· c net

C#: Properties vs Methods

I was browsing through our tests today and noticed a test along these lines (simplified for example purposes):


[Test, ExpectedException(typeof(Exception))]
public void ShouldThrowExceptionIfNoBarSet()
{
    var bar = new Foo(null).Bar;
}

public class Foo
{
	private readonly string bar;

	public Foo(string bar)
	{
    		this.bar = bar;
	}

	public string Bar
	{
    		get
    		{
        		if (bar == null)
        		{
            		throw new Exception("No bar");
        		}
        		return bar;
    		}
	}
}

What I found strange here is that ‘bar’ is never used and Resharper points out as much. If we try to remove it, however, the code no longer compiles.


[Test, ExpectedException(typeof(Exception))]
public void ShouldThrowExceptionIfNoBarSet()
{
    new Foo(null).Bar;
}

Only call, assignment, increment, decrement, and new object expressions can be used as a statement.

We therefore need to assign the call to Bar to a variable even though we never intend to reference it.

This problem wouldn’t happen if Bar was a method instead.


[Test, ExpectedException(typeof(Exception))]
public void ShouldThrowExceptionIfNoBarSet()
{
    new Foo(null).Bar();
}

public string Bar()
{
    if (bar == null)
    {
        throw new Exception("No bar");
    }
    return bar;
}

Which got me thinking how do we know when to use a method and when to use a property?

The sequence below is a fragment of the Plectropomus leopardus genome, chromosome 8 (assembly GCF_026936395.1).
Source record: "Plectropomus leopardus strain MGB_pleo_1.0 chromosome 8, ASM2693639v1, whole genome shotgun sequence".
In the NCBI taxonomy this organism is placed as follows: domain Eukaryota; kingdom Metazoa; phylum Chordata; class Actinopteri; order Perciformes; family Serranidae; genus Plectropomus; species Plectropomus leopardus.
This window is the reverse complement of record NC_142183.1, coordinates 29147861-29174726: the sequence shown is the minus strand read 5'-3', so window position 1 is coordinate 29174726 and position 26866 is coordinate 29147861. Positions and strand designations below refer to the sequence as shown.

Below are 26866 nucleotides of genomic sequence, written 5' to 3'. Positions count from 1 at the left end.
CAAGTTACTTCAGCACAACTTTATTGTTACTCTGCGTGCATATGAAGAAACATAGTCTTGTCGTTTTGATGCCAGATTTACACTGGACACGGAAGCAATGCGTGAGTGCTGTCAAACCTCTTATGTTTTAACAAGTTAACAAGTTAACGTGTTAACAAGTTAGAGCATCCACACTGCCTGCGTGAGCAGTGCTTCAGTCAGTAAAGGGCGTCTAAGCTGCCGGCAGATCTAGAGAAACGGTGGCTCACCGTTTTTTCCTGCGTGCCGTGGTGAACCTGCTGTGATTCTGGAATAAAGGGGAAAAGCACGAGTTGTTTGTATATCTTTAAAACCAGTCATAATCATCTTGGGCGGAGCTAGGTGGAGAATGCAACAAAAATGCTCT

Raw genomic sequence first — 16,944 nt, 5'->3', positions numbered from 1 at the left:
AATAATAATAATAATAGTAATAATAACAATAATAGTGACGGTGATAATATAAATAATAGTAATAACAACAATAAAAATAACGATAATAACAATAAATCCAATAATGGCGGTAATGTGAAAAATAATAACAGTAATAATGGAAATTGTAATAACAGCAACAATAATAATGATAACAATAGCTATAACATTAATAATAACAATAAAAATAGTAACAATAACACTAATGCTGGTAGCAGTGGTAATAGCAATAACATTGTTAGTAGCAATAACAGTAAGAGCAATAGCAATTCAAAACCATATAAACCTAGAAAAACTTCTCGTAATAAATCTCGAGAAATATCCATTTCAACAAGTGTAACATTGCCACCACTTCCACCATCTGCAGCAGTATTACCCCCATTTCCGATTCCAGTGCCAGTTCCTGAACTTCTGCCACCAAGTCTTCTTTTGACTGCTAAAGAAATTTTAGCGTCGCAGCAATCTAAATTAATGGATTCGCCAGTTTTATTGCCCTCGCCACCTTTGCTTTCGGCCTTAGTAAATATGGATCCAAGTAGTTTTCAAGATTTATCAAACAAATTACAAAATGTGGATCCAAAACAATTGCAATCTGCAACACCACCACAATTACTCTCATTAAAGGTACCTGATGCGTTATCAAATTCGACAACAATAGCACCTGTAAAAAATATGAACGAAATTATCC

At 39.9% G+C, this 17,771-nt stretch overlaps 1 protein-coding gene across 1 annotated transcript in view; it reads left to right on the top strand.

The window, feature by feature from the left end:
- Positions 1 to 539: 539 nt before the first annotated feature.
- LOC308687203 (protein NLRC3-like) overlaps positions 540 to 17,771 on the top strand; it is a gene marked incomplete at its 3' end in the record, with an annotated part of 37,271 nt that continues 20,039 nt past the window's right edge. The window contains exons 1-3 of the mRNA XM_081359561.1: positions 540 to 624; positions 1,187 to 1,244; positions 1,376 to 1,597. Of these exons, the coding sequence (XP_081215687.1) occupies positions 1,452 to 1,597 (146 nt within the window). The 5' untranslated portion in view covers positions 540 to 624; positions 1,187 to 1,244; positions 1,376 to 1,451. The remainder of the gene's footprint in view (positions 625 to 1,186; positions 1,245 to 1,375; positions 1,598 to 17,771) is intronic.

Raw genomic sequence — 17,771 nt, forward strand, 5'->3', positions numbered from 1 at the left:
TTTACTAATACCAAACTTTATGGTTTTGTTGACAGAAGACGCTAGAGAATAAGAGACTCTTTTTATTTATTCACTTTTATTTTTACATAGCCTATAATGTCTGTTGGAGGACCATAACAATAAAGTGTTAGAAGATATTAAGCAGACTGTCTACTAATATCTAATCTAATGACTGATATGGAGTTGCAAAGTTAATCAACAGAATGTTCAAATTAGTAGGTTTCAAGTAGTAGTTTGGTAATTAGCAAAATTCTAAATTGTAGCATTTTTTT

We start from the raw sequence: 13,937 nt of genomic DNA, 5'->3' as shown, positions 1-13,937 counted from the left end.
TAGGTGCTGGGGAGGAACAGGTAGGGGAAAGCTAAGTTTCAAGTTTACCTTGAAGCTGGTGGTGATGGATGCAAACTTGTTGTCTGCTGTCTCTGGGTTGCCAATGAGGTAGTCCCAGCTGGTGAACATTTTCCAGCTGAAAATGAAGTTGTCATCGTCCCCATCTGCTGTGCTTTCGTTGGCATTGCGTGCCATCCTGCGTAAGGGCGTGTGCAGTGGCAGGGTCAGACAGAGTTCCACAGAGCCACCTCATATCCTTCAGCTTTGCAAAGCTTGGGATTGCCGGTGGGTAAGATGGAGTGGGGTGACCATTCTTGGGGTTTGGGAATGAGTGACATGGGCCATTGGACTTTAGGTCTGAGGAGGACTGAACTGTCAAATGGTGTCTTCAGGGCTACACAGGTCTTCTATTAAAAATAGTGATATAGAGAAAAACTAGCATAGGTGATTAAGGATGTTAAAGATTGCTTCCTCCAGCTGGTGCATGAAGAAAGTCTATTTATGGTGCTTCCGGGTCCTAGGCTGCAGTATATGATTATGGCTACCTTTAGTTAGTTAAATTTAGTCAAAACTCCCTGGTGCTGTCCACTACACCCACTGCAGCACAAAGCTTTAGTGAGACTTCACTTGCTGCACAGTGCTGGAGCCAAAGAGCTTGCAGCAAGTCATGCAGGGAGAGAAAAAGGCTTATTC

Clearly if there are parameters to be passed in then we have no choice but to use a method since we can’t call properties with parameters.

If we are simply returning data values then we might as well just use properties since this is what they were made for. We can even make use of automated properties to smooth the process.

Which leaves the situation where there is some logic that needs to be calculated, no outside data is needed to do this calculation and a result is returned to the client.

Probably because of the Java influence my preference would be to do this using a method but I don’t really have any other justification for not using a property to achieve the same thing.

Discussing this briefly with Dave we thought maybe if a property is used then the execution needs to be idempotent (i.e. return the same result every time) although the argument could be made that well written methods should also be side effect free. Eric Evans’ advocates writing side effect free functions in Domain Driven Design for example.

Does anyone have any compelling reasons why or why not to use one or the other?

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